Managing remote workers is not an easy game. Sometimes I'm beaten. How is it for you?
Still, struggling to build transparent and trustful relationships with your crew? Or do they bring insufficient results? Let's look at what can fix the broken approach to managing remote workers.
After all, we’re here to maintain a thriving workplace. It’s more than just tracking hours. So let’s go.
While managers expect fair results, remote employees wait for their bosses to convey clear expectations. Just like in sailing, a captain and crew rely on each other. So it’d be better to start performance management improvement by setting crystal clear communication.
Even sought-after talent needs guidance and definite scope. If remote employees don’t understand exactly what is expected from them and how to do it, it’s a road to nowhere.
Shead the light on remote work performance measures and don’t forget to mention helpful hits:
Any performance system risks working backward. Instead of solving problems, managers can focus on rehashing past actions. Then they see employees leaving. Indeed, uncaring and uninspiring leaders prompt every third talent to quit.
Therefore, if you want to build a healthy performance management strategy, it’s better to start creating positive employee-manager relationships.
Here you’ll bump into two things: building trust and engagement.
Without them, remote workers feel disconnected from overall goals. And you can simply guess that they’ll be indifferent toward improving their own performance.
Don’t lose hope. Try to start by fostering trust in virtual meetings.
We suggest setting regular 1:1 meetings and daily check-ins. In doing so, you’ll turn up employees’ voices and help them feel more valued. And after a while, trust will serve as fuel to their performance. But that’s not all…
Engagement also predefines the performance of your remote colleagues. Do your employees realize their impact on organizational goals? For sure, it’s better that they do.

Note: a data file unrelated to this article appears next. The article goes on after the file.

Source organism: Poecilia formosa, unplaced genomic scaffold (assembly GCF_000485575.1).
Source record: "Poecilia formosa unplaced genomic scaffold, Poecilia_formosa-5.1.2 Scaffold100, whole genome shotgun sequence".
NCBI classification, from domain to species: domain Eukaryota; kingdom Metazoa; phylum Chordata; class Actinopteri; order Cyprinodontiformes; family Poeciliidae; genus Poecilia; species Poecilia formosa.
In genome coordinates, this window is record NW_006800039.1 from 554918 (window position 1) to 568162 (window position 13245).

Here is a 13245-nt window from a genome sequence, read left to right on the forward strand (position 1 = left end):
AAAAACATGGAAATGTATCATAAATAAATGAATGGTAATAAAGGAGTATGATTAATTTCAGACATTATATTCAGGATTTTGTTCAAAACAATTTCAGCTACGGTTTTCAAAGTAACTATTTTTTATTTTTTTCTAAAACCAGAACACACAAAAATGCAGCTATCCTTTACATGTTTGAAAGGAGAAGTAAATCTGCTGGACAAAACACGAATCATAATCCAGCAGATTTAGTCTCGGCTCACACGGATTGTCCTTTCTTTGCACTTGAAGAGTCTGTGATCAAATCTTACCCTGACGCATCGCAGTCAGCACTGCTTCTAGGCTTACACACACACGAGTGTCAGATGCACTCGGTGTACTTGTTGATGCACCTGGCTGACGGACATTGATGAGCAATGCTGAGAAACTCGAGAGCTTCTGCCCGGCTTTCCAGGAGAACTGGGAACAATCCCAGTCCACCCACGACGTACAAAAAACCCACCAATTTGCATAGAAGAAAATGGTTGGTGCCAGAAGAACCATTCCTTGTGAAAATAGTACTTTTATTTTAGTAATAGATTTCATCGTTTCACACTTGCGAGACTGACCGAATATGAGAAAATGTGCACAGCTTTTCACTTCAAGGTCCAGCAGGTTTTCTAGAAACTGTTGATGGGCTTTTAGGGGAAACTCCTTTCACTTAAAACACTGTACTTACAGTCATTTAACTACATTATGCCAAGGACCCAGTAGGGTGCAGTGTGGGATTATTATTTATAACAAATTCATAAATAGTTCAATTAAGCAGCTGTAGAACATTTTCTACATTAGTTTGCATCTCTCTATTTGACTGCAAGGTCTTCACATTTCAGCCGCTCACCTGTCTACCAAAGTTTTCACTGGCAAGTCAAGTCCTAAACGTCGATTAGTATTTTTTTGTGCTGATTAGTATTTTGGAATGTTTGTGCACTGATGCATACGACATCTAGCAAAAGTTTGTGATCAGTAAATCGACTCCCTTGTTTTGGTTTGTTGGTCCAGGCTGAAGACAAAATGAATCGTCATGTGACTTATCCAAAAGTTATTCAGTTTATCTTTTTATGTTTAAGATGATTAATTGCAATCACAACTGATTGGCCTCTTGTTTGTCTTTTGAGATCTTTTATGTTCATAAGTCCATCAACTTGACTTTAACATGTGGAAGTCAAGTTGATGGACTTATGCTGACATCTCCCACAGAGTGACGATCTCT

If you want to ensure it, try to link individual contributions with the company's mission and vision at the next meeting.
Check out this example:
[Individual goal] “You should layout 2 websites this quarter”
[Team goal] “...to support a company’s rebranding plan…”
[Company’s goal] “...as a result, our brand could reach new markets and expand the usage of quality services. Yeah, sure we’ll double the revenue.”
You can start to improve remote work productivity with this easy formula. And let’s move to another tip.
Regular monitoring of remote work performance ensures everyone stays on track. You can lead a yearly performance appraisal for remote employees. However, In comparison to regular performance management efforts, it is a rather rigid and backward-looking practice.
You can consider several methods for performance management in remote working:
It is a wise practice to ask remote employees to give feedback themselves. They may have insights into their strengths and weaknesses that you don't know about. And they'll be more likely to give accurate information (if they're not pressured by the boss in front of them).
People who work closely with your remote employees will likely have extensive insight into how well they perform. So this type of feedback usually involves several (or dozens of) people internal and external from colleagues, direct reports, managers' managers, etc.
To conduct a competency assessment, managers compare employees’ capabilities against job requirements. Such lists typically include only skills and tasks that are critical to success in the position, not every activity.
Usually, peer appraisal is hard to interpret objectively. However, it’s suitable for identifying and resolving conflicts between peers and teams.
The more sources you employ, the more complete your vision will be. Also, make sure that the survey questions address attitude and motivation rather than just skills.
The nice thing about raw feedback is that it supports not only performance evaluation or compensation decisions. You can also draw career development for your remote employee to retain them.
If you don’t have dedicated software to gather feedback, you can use online survey platforms like SurveySparrow or Survey Anyplace. There you’re able to create surveys, analyze results, and share them with others in your organization.
Frequent performance discussions are an excellent way to keep remote employees engaged. These conversations should happen at least once a month but can be more frequent if there are concerns.
Although managers can’t call all the remote meetings productive, you can learn how to make the most of them.
In general, a 1:1 session is a perfect time to discuss both the positive and negative aspects of their performance. After such a dialogue you determine what changes should be made. But don’t focus only on KPIs.
Talent retention also matters. After all, it’s based on inspiration and career opportunities within your organization.
When you have employees working remotely, you have to be more intentional about their development, because it's harder to see how they're doing. You need to set clear expectations and monitor remote work performance frequently so that everyone knows what they're supposed to be doing and where they stand on their goals.
This can be difficult to have daily meetings with your team members to track remote work productivity. But there are ways around this challenge! Setting performance management for remote workers teaches us as managers to reflect on what incentivizes people to outperform and be inspired by work.
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